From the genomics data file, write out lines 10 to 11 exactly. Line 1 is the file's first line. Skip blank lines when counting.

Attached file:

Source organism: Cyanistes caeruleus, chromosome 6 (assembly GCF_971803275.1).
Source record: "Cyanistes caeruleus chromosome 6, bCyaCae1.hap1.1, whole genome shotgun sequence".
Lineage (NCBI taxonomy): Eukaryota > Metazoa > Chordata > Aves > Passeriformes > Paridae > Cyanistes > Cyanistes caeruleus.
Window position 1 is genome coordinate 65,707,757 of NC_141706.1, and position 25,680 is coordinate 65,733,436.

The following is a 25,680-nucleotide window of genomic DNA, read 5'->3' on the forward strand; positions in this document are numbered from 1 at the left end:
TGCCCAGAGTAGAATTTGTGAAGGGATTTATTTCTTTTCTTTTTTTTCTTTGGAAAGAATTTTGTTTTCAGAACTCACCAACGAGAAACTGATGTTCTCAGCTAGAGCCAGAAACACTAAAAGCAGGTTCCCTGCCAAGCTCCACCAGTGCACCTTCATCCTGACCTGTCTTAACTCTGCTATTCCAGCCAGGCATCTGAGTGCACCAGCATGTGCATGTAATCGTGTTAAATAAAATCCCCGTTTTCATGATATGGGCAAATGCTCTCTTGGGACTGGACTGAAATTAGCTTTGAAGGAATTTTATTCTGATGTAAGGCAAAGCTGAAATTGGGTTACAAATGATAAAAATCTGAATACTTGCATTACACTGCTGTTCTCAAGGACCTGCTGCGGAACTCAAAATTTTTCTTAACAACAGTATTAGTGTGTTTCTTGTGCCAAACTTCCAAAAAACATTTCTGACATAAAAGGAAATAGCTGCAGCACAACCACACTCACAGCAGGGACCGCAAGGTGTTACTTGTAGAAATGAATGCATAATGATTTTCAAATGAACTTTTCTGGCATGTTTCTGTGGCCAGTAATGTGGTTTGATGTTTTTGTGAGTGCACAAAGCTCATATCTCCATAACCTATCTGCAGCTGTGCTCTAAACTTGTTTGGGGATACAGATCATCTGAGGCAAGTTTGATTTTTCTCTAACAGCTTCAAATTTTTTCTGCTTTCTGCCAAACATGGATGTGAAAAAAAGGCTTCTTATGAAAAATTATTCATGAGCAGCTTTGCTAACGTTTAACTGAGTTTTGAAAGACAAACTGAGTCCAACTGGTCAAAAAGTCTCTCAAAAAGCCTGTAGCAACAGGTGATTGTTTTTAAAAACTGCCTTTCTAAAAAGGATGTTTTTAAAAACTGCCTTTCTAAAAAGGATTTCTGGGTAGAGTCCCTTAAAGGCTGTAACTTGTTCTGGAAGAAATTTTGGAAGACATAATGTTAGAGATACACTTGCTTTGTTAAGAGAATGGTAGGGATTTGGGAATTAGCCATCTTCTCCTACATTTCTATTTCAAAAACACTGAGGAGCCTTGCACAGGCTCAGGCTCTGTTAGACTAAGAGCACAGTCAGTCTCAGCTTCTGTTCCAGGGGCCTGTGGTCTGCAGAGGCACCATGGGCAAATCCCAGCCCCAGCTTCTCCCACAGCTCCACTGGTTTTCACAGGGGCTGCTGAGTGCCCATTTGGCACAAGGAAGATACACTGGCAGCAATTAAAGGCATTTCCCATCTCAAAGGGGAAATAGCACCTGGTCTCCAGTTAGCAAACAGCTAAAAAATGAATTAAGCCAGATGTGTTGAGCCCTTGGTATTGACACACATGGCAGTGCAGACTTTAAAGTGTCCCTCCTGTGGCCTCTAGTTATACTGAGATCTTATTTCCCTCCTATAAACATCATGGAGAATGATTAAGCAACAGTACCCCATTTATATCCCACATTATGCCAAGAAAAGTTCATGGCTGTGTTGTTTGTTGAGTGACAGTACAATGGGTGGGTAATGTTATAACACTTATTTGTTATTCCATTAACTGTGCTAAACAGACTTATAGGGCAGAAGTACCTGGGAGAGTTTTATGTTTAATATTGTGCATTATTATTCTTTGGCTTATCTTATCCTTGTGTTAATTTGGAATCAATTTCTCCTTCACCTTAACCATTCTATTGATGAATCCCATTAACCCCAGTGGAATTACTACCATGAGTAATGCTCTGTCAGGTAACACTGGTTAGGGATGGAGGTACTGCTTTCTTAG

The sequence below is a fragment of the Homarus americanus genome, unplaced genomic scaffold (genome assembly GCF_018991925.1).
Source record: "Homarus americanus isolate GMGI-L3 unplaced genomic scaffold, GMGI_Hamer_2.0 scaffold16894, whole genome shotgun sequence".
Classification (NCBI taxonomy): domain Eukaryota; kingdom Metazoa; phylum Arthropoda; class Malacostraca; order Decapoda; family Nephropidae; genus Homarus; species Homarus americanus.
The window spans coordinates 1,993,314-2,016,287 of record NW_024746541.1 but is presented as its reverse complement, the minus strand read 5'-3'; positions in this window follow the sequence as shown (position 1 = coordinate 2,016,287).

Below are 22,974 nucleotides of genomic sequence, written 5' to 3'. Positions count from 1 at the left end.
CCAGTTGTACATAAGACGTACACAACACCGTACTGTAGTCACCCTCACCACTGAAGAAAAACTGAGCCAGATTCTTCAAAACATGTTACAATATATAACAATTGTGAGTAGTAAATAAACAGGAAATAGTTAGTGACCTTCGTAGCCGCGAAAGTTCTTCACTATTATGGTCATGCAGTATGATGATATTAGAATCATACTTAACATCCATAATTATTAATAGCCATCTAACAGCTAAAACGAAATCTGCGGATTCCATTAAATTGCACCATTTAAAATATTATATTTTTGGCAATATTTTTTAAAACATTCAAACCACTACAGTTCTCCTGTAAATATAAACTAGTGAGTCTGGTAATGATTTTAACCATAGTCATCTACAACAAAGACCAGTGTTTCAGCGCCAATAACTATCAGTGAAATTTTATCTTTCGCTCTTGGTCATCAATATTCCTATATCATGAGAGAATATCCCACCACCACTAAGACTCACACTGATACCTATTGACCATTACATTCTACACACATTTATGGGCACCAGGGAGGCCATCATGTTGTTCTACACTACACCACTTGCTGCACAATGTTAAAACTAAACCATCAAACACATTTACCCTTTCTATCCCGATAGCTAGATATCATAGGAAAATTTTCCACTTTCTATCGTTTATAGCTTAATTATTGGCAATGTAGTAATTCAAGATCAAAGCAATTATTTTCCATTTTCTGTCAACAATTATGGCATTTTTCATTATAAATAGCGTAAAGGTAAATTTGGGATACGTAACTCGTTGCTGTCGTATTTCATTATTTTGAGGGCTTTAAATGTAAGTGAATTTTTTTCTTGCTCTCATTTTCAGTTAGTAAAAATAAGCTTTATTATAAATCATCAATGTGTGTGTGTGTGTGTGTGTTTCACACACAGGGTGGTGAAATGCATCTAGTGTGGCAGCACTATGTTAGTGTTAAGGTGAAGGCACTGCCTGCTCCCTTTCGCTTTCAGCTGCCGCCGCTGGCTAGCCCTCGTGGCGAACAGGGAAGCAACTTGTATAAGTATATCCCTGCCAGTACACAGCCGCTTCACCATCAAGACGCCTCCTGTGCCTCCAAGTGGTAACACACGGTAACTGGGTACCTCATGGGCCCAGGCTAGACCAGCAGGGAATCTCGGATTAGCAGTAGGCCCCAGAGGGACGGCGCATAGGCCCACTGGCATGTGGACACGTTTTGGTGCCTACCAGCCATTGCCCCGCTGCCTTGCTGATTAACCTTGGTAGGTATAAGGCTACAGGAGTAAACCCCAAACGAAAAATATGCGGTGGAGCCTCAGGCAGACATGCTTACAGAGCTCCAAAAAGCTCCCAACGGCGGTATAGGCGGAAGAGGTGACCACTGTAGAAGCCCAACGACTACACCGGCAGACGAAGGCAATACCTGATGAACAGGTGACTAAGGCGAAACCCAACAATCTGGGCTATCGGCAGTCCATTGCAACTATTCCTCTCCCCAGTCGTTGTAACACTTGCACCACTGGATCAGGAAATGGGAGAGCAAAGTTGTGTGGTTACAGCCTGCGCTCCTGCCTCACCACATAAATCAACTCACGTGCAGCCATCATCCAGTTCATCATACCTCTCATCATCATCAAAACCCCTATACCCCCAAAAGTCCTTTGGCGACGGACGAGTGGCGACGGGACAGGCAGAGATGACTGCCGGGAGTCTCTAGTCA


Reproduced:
The window spans coordinates 1,993,314-2,016,287 of record NW_024746541.1 but is presented as its reverse complement, the minus strand read 5'-3'; positions in this window follow the sequence as shown (position 1 = coordinate 2,016,287).

Below are 22,974 nucleotides of genomic sequence, written 5' to 3'. Positions count from 1 at the left end.